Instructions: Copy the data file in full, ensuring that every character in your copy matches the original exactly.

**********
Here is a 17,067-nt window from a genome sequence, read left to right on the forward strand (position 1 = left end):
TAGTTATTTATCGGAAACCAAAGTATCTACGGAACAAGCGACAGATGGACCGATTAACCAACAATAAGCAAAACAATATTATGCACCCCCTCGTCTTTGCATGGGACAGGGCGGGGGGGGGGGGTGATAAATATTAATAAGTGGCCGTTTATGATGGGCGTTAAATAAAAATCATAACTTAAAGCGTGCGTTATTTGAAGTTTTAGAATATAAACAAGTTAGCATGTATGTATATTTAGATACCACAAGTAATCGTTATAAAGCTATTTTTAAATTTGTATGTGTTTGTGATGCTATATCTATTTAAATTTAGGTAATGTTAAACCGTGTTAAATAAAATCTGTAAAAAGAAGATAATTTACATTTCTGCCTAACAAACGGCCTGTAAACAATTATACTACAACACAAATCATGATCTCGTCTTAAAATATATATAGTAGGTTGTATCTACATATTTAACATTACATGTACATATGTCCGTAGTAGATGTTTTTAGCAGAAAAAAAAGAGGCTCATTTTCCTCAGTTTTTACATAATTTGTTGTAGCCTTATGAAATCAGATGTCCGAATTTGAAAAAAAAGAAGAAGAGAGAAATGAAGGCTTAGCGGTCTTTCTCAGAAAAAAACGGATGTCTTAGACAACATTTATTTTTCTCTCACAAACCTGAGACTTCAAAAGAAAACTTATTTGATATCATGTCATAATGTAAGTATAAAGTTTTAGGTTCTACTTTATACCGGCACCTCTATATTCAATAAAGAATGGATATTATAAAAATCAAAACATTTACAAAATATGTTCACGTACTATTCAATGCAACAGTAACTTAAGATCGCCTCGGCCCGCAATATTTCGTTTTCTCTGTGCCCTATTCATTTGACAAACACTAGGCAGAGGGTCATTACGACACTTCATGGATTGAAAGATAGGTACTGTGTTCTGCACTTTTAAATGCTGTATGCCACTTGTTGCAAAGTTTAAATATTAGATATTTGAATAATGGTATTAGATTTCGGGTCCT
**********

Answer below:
Here is a 17,067-nt window from a genome sequence, read left to right on the forward strand (position 1 = left end):
TAGTTATTTATCGGAAACCAAAGTATCTACGGAACAAGCGACAGATGGACCGATTAACCAACAATAAGCAAAACAATATTATGCACCCCCTCGTCTTTGCATGGGACAGGGCGGGGGGGGGGGGTGATAAATATTAATAAGTGGCCGTTTATGATGGGCGTTAAATAAAAATCATAACTTAAAGCGTGCGTTATTTGAAGTTTTAGAATATAAACAAGTTAGCATGTATGTATATTTAGATACCACAAGTAATCGTTATAAAGCTATTTTTAAATTTGTATGTGTTTGTGATGCTATATCTATTTAAATTTAGGTAATGTTAAACCGTGTTAAATAAAATCTGTAAAAAGAAGATAATTTACATTTCTGCCTAACAAACGGCCTGTAAACAATTATACTACAACACAAATCATGATCTCGTCTTAAAATATATATAGTAGGTTGTATCTACATATTTAACATTACATGTACATATGTCCGTAGTAGATGTTTTTAGCAGAAAAAAAAGAGGCTCATTTTCCTCAGTTTTTACATAATTTGTTGTAGCCTTATGAAATCAGATGTCCGAATTTGAAAAAAAAGAAGAAGAGAGAAATGAAGGCTTAGCGGTCTTTCTCAGAAAAAAACGGATGTCTTAGACAACATTTATTTTTCTCTCACAAACCTGAGACTTCAAAAGAAAACTTATTTGATATCATGTCATAATGTAAGTATAAAGTTTTAGGTTCTACTTTATACCGGCACCTCTATATTCAATAAAGAATGGATATTATAAAAATCAAAACATTTACAAAATATGTTCACGTACTATTCAATGCAACAGTAACTTAAGATCGCCTCGGCCCGCAATATTTCGTTTTCTCTGTGCCCTATTCATTTGACAAACACTAGGCAGAGGGTCATTACGACACTTCATGGATTGAAAGATAGGTACTGTGTTCTGCACTTTTAAATGCTGTATGCCACTTGTTGCAAAGTTTAAATATTAGATATTTGAATAATGGTATTAGATTTCGGGTCCT